I Lost Something Big and Found Something Bigger
On a recent and immensely pleasurable Quebec adventure, I managed to lose my wallet. Yep, through poor judgment, error, absent-mindedness and inattention, I had all of my important stuff in one wallet and did not properly secure the pocket that it was in.
Upon arrival at our final destination, I made the unfortunate discovery that my pocket was open and my wallet was gone. Somewhere along the 70 miles between our last stop at Relais Michelieu in Baie St Paul and the Quebec Inn, it must have popped out in the trail.
After confusion, panic and searching nearby, I faced the reality of my wallet being gone. My passport, driver’s license, US credit card, Canadian bank card, Air Medic card, cash, ALL OF IT! We loaded up our sleds and began our 4-hour trip back home to Vermont.
On my quiet ride, I really had odd confidence that my wallet (wherever it was) would be seen and found by a fellow snowmobiler. Once opened, I was certain that it would become clear that the owner (that’s me) was going to be in a very bad spot without it.
The border crossing without any identification went much better than expected. I explained my misfortune with unanticipated success. My last words to the Border agent were “I think someone will call” to which he replies “I wish you good luck with that, sounds like you will be making a lot of phone calls tomorrow.”
Not more than 4 miles into Vermont my cell phone rang. The caller with a French accent asked if he was speaking to Gregory. Anyone who knows me knows that I don’t prefer to be called Gregory, but it is on my identification information. With relief, I instantly replied, “Yes it is and I’ve been waiting for your call.”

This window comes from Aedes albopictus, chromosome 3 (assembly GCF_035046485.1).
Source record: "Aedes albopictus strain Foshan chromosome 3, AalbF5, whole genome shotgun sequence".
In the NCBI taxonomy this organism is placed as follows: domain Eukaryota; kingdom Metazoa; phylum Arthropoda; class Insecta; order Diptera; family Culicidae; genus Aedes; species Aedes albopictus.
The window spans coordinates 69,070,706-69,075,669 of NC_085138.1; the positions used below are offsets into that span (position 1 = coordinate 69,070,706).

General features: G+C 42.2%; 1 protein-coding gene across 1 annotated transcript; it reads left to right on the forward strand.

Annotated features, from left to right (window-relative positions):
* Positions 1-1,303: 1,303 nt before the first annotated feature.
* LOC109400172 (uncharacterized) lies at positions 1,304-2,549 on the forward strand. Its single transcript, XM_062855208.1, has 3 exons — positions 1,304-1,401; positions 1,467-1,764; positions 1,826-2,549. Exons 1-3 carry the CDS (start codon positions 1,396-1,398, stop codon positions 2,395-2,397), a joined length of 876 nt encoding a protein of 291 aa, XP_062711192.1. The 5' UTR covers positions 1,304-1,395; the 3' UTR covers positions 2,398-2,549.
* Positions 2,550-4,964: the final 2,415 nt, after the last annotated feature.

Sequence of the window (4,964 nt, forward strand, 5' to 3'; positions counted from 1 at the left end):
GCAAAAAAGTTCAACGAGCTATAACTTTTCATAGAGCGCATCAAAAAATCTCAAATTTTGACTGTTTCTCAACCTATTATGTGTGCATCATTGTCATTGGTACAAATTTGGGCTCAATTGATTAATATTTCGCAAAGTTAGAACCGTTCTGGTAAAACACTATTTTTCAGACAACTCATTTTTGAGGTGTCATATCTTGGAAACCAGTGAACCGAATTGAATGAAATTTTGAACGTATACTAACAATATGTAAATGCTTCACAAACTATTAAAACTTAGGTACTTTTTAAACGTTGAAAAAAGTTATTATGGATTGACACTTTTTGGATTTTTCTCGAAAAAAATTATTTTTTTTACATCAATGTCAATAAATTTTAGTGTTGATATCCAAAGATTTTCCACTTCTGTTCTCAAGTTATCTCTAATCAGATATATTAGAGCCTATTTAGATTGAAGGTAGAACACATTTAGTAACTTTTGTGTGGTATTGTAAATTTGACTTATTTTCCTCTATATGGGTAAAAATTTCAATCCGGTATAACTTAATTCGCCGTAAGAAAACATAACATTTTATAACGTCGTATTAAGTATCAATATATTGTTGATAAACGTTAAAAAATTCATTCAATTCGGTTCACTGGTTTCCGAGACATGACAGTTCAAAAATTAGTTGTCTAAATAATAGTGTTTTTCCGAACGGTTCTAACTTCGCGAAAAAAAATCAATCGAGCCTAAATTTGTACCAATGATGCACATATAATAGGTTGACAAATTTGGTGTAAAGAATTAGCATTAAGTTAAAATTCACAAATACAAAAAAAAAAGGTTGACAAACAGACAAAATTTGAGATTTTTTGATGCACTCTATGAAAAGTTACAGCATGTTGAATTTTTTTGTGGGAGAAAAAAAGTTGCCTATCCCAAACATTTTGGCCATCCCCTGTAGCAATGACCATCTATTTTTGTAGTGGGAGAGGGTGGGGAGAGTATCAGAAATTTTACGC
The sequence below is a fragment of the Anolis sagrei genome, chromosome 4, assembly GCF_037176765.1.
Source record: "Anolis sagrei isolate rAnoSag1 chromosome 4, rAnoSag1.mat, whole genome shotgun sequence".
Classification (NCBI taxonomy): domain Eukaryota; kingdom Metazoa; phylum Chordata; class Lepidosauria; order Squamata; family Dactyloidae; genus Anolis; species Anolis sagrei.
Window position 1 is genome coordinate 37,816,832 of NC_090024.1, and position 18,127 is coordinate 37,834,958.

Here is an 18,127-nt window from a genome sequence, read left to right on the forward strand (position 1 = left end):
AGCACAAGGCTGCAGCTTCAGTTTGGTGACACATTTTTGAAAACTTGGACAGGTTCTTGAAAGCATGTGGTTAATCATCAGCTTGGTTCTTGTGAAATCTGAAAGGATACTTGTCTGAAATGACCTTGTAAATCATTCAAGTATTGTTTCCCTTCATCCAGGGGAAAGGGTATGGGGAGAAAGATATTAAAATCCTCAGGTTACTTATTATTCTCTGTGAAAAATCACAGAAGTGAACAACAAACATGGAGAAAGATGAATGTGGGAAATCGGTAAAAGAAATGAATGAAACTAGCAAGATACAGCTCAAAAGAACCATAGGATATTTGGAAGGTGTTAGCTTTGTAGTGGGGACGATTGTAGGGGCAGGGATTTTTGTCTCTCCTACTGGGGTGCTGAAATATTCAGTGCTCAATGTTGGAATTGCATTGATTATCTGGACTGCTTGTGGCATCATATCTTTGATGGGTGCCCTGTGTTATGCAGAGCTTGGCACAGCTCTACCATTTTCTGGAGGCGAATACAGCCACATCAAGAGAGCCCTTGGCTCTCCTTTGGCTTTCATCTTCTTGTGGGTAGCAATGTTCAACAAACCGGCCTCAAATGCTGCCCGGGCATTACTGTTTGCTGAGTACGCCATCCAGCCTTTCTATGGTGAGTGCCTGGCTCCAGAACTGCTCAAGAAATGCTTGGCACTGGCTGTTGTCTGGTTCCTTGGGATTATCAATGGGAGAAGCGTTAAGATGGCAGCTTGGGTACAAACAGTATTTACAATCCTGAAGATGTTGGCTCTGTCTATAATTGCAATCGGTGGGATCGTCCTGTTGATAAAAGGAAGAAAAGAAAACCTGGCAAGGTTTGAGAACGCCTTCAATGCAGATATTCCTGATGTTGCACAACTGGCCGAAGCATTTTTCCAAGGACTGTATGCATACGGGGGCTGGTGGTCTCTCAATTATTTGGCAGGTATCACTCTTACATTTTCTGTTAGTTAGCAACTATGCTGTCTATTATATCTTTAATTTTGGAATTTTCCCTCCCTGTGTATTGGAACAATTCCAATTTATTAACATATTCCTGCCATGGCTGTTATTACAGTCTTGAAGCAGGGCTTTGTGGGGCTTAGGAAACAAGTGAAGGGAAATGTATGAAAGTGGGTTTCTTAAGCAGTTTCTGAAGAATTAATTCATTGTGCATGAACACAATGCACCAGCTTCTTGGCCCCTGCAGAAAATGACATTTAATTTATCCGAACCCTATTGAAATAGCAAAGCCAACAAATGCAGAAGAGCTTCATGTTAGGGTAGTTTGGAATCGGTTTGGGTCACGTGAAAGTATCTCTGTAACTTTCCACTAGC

My wallet with all of its contents had been found and taken to the Quebec Provincial Police station in Quebec City. The officer calling had no information or detail on the where or by whom of its return. And we made a plan for a Quebec friend to meet and retrieve it.
Within 4 hours of realizing it was gone, it was found, the location of my wallet was known, and I had a plan for getting it back.
In a world with way too many bad things and bad people, we generally only hear or read the bad. I really had every confidence (not just hope) that someone in our snowmobile community would come to the rescue and aid of a fellow snowmobiler. It’s what snowmobilers generally do, and I’m proud to be a part of our special community.
In life, it is seldom that you can learn a lesson without paying the price. We have a frequently used saying in my family "Did you learn anything?" The hopeful response is always "Yes I did". Well…………."YES I did".
There’s no doubt; I’m a lucky guy and not just in this particular situation. I’m well aware of this fact. I’ve enjoyed and continue to enjoy more good times, family, friends, and memories than any one guy deserves to have in one lifetime and snowmobiling is a huge part of that.
After getting a duplicate drivers license to get back into Quebec, I was reunited with my wallet at the Vintage snowmobile drag racing event in St Raymond the following weekend. It was appropriate that this event was full of the camaraderie, good times and celebration of snowmobiling.
Thank you to my fellow snowmobiler (s) who made this very true story possible.
I lost something big and found something bigger. The very special community and camaraderie of a fellow snowmobiler.
I sincerely hope that you enjoy the good fortune and honesty in your life that I experienced in mine that weekend. Happy trails!